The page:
Wednesday’s Headlines from Around the Nation

  • CARES Act funding isn’t being distributed very efficiently. Some big transit agencies, like New York and San Francisco’s, didn’t receive enough and are burning through the cash quickly, but others have funding to last them a year or more even without farebox revenue. (Eno Center for Transportation)
  • With cities repurposing streets and residents scared to ride transit, cities should be implementing congestion pricing as a way to manage traffic and avoid the carpocalypse as economies reopen. (Reuters)
  • Traffic congestion and lack of access to transit are fueling inequality in cities around the globe. (The City Fix)
  • Temperatures are hitting record levels in cities around the world this summer, and low-income residents don’t have the resources to adapt. Without air conditioning and tree canopy cover, urban heat waves can be fatal. (Forbes)
  • Even though it might seem like one now, fleeing the city for the suburbs is never a good idea. (New York Times)
  • If Uber and Lyft don’t want to follow California’s labor laws, the state should call their bluff and let them pull out to make way for services that will. (NBC News)
  • St. Louis will study ways to expand transit and connect the north and south sides of the city. (Post-Dispatch)
  • Atlanta’s transportation chief told anxious drivers that the city’s new 25-mile-per-hour speed limit will reduce crashes and smooth traffic, not slow it down. (Reporter)
  • A long-awaited e-scooter pilot program launched Monday in Seattle (My Northwest). And Mayor Jenny Durkan’s plan to require Uber and Lyft to pay drivers a living wage goes to the city council this week. (Smart Cities Dive)
  • The Charlotte Observer has info on transit changes and street closures during the Republican National Convention this weekend.
  • An 8-year-old in Baltimore who learned to ride a bike during the pandemic is now raising money for bike trails. (Sun)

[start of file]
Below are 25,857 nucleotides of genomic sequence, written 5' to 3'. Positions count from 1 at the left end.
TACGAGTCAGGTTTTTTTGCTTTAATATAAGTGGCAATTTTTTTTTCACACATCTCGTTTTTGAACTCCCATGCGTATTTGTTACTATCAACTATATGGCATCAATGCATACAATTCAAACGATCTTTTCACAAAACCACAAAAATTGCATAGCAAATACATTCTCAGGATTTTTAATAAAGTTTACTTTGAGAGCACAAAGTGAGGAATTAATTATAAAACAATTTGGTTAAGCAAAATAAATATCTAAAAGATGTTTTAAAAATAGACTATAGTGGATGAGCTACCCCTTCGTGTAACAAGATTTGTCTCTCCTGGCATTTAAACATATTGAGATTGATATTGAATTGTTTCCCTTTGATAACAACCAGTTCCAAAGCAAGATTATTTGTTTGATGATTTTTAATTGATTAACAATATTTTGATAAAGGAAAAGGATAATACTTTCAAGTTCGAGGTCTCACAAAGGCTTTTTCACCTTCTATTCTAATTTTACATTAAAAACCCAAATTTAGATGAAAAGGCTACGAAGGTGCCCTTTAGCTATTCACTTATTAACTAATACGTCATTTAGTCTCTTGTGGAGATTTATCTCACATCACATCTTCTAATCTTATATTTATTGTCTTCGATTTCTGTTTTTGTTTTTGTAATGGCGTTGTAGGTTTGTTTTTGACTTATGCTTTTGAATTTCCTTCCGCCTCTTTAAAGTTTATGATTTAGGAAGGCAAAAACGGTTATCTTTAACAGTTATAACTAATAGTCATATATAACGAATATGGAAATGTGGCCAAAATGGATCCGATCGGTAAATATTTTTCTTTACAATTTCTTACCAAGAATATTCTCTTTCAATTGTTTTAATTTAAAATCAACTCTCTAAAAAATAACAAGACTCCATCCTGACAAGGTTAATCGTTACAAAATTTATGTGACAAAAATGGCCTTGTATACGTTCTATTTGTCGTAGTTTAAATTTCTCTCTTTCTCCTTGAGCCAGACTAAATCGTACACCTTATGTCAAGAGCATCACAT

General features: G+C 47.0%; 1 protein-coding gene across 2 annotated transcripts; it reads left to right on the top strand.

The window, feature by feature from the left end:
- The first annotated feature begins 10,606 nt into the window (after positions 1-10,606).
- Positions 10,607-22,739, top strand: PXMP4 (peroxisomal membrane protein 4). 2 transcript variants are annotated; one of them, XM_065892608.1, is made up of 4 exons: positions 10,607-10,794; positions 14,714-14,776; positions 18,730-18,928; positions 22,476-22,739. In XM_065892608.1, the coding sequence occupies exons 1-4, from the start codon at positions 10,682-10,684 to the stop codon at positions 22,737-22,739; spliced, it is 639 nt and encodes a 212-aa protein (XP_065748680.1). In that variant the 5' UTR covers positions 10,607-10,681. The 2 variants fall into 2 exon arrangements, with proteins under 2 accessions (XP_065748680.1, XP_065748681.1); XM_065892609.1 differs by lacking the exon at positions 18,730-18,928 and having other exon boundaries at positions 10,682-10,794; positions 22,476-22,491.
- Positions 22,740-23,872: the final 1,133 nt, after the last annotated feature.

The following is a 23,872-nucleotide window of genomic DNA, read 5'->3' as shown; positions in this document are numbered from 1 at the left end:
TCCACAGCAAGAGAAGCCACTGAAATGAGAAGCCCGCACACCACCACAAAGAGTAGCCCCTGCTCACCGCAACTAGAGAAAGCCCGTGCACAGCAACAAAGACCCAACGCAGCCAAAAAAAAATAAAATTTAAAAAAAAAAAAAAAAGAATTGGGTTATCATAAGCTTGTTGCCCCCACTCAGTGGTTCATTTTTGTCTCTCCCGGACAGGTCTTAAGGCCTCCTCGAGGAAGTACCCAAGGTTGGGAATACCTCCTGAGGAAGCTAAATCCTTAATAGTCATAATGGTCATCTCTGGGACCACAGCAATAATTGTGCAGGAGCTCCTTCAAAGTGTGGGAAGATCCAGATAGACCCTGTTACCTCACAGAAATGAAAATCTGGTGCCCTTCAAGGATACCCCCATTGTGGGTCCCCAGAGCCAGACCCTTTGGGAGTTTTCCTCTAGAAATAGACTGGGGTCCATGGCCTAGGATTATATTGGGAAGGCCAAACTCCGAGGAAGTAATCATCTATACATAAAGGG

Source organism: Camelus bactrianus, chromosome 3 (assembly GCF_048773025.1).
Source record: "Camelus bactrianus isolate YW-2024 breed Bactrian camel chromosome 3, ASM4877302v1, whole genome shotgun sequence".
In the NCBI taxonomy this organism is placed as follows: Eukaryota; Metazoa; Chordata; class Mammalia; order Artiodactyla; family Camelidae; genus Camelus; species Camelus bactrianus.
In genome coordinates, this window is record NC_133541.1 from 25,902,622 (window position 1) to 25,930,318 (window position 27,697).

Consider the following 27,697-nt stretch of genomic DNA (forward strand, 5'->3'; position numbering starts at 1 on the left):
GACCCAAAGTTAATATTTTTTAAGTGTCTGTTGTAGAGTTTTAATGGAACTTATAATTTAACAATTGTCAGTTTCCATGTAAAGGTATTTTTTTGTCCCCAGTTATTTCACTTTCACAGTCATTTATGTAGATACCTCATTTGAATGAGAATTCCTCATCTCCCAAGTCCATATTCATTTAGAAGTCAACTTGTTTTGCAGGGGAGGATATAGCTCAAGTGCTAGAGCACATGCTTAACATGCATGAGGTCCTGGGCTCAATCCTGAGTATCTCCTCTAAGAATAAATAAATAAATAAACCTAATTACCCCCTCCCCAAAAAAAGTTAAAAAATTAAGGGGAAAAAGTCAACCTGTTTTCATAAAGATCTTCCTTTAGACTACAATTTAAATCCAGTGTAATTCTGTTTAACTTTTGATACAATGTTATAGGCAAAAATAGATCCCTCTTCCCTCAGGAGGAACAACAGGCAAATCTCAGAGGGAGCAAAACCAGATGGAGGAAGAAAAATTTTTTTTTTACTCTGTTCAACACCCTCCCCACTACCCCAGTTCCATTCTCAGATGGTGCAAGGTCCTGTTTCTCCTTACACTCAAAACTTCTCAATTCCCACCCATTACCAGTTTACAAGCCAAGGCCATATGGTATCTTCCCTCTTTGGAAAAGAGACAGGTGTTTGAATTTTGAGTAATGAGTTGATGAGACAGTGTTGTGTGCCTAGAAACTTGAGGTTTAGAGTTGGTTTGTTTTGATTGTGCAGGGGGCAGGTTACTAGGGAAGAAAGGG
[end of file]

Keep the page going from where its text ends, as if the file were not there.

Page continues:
Three Concrete Proposals for New York City Traffic Relief

This Morning’s Forum: Road Pricing Worked in London. Can It Work in New York? Three specific proposals to reduce New York City’s ever-increasing traffic congestion emerged from a highly anticipated Manhattan Institute forum this morning. One seeks variable prices on cars driving in to central Manhattan, with express toll lanes and higher parking fees to keep things […]

The Power of Transit-Oriented Development

Back in the late 1970s, when Washington’s Metrorail system first began operating in Arlington County, Virginia, the future of Arlington and other old, inner suburbs was far from certain. Across the Potomac, the District of Columbia was suffering from depopulation, rapidly rising crime rates, and serious fiscal difficulties. Meanwhile, on the other side of Arlington, […]
Los Angeles has the worst congestion in the country with drivers sitting in traffic an average of 119 hours in 2017.

Traffic Study Comes Under Fire for Being Too ‘Pro-Car’

A landmark report that analyzes traffic congestion and its costs is coming under fire from transportation experts who say its methodology and findings are biased toward cars. The Urban Mobility Report “is a throwback to an earlier age” that “reflects an outdated transport planning paradigm which assumed that ‘transportation’ means automobile travel and ‘transportation problem’ […]